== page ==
Release Date: 03.11.08
Jason Drake has been making music under the moniker Cassettes Won't Listen (CWL) for over three years. He faked a full-band and a label in the beginning, and it worked out well for him (and he even tricked us). His '90s cover album One Alternative came out as a free digital download and made new CWL fans with covers of Pavement's "Cut Your Hair," Blind Melon's "Change," and Liz Phair's "Fuck and Run." CWL's latest release, Small-Time Machine, is all original. Drake, apparently, likes to entertain and win us over with his cover songs when his heart is in a soft spot and then move on to original songs when life hits a rough patch.
Small-Time Machine is about a rough patch. From the first song, "Metronomes," it's clear that he is working out a relationship's drawn out ending. The song is perfectly layered with beats and employs voice mail like CWL's Nobody's Moving, and sets the tone for the rest of the album. CWL is ideal electronica for people who like both hip hop and indie music, because that's where he's coming from and what influences he shows at the beginning of Small-Time Machine. "Large Radio" hints of the Aesop Rock in Drake's vinyl collection, and the beats he made for "Paper Float" - a stand out song that pulls you in from the very beginning with its piano, beats, and guitar - shows that Drake has picked up some tasty from hip hop artists.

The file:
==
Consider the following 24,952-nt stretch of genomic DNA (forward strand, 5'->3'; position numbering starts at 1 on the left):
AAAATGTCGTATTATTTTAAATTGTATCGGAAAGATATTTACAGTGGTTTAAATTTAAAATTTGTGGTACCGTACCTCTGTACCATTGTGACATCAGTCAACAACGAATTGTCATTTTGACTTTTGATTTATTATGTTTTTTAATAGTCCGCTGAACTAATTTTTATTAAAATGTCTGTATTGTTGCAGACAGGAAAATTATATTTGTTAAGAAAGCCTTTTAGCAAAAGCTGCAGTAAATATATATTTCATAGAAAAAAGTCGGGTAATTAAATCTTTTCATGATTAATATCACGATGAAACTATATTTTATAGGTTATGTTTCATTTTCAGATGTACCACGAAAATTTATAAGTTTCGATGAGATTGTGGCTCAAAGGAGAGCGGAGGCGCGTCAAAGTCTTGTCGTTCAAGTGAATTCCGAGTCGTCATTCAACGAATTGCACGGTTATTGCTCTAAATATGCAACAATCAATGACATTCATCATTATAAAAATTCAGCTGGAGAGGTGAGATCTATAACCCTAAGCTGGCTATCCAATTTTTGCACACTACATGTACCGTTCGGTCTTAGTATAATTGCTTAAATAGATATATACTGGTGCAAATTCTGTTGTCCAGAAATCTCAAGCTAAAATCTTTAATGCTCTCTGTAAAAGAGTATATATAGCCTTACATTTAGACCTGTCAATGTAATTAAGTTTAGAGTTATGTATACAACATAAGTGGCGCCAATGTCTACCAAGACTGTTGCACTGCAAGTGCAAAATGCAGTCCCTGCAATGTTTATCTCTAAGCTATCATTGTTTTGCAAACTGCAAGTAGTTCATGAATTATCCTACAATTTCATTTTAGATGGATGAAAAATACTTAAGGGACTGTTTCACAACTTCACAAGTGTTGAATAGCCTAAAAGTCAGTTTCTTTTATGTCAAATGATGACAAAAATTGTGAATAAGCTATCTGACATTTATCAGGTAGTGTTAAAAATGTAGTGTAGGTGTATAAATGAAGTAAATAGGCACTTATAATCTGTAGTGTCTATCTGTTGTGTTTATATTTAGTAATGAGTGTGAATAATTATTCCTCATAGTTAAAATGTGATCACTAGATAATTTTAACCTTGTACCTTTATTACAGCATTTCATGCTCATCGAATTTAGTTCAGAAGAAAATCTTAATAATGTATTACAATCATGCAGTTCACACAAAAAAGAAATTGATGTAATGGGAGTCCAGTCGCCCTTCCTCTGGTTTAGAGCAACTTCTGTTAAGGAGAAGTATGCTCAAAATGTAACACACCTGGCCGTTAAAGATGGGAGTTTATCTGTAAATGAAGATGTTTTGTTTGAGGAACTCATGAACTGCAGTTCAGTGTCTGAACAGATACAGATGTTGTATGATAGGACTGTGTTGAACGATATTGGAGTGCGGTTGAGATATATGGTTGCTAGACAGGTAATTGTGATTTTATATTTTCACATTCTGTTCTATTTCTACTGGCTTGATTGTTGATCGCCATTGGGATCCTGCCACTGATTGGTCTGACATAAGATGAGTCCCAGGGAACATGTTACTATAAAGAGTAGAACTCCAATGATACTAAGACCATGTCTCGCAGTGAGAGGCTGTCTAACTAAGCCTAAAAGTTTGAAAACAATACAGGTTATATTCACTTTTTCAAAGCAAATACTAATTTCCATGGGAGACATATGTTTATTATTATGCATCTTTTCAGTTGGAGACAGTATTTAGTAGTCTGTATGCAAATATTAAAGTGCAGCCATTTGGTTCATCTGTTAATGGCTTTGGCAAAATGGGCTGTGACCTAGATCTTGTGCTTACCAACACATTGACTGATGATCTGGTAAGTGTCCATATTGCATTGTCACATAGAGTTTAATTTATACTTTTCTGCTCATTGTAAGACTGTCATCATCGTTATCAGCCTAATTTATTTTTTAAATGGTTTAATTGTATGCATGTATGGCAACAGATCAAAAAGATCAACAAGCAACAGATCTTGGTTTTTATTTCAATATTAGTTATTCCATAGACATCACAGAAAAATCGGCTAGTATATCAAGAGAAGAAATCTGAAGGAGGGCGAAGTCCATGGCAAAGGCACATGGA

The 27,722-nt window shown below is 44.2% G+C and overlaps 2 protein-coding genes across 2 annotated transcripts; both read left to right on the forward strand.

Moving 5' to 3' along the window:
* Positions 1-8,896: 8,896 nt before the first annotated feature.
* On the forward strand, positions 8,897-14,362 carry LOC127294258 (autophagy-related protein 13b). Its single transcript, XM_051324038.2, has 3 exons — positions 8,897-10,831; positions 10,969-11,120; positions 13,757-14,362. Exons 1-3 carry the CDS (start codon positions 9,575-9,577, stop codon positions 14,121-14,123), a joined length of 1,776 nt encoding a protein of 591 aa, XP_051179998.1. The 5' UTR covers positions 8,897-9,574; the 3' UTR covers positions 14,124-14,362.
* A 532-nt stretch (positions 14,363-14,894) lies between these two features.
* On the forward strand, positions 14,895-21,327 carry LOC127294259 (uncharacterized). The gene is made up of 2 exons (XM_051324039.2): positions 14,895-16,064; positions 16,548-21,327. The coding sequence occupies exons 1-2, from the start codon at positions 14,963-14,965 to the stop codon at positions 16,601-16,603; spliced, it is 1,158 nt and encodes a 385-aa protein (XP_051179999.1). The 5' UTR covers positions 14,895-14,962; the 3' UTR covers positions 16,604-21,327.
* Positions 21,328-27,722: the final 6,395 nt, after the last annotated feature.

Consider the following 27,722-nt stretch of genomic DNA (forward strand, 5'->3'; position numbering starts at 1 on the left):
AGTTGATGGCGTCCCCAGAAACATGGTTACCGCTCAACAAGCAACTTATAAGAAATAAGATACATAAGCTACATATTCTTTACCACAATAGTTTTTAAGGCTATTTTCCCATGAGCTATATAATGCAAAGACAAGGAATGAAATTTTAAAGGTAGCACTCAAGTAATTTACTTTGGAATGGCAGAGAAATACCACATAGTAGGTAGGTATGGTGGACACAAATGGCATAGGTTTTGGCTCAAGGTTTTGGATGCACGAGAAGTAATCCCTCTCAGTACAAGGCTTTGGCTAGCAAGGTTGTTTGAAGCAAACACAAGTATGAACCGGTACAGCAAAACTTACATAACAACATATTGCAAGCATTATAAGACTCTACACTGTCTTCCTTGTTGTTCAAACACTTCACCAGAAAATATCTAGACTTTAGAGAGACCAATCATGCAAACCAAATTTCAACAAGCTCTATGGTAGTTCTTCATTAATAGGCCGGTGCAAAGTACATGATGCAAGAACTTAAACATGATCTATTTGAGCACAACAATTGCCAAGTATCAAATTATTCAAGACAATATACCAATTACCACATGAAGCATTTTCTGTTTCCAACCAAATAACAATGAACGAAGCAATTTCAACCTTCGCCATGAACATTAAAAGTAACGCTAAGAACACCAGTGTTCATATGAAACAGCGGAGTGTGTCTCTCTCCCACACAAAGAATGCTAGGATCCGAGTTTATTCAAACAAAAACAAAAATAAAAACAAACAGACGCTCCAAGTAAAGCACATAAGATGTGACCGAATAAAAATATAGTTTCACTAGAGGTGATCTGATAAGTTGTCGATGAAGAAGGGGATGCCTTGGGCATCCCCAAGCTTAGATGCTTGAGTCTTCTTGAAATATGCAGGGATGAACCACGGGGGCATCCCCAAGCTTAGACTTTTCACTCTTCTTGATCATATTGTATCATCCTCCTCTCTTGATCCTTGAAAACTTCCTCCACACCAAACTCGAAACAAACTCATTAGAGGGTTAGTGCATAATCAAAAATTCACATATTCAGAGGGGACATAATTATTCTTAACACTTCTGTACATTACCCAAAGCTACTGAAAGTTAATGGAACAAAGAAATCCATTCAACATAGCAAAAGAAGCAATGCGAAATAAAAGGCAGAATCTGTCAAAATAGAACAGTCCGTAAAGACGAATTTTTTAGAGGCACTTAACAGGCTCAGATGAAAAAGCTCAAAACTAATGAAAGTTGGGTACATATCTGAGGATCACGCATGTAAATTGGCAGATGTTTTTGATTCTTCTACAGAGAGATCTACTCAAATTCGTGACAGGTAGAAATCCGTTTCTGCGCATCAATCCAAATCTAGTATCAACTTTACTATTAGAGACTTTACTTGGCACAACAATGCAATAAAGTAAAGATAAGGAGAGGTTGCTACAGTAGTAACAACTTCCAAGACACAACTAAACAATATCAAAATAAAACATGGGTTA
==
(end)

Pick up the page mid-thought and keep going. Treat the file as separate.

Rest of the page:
The end of the album goes into Postal Service territory. This isn't a bad thing necessarily, it's just that I was so enjoying the beginning of the album where the envelope is pushed more and Jason's influences and originality really come through. This change is noticeable five songs in with "The Broadcast," a song that takes its sweet time building up and gets a lot cooler when Jason starts using a guitar and distortion. While listening to this song (that really builds and fades and then builds again nicely), I thought to myself; "Hmmm... this reminds me a little of the Postal Service." The next song "Two Kids" gets my vote for weakest song on the album and it really reminded me of the Postal Service, but I can see big fans of Ben Gibbard jamming along to it. Jason wraps it up with "The Finish Line," and shows that he's not as white as Ben Gibbard after all.
Small-Time Machine comes out on March 11th. It's an ideal album for city walking when you're having an unsteady day. It's got the sense to know when to stop and when to go, the key to good electronica. People in the New York area can catch Cassettes Won't Listen live in February.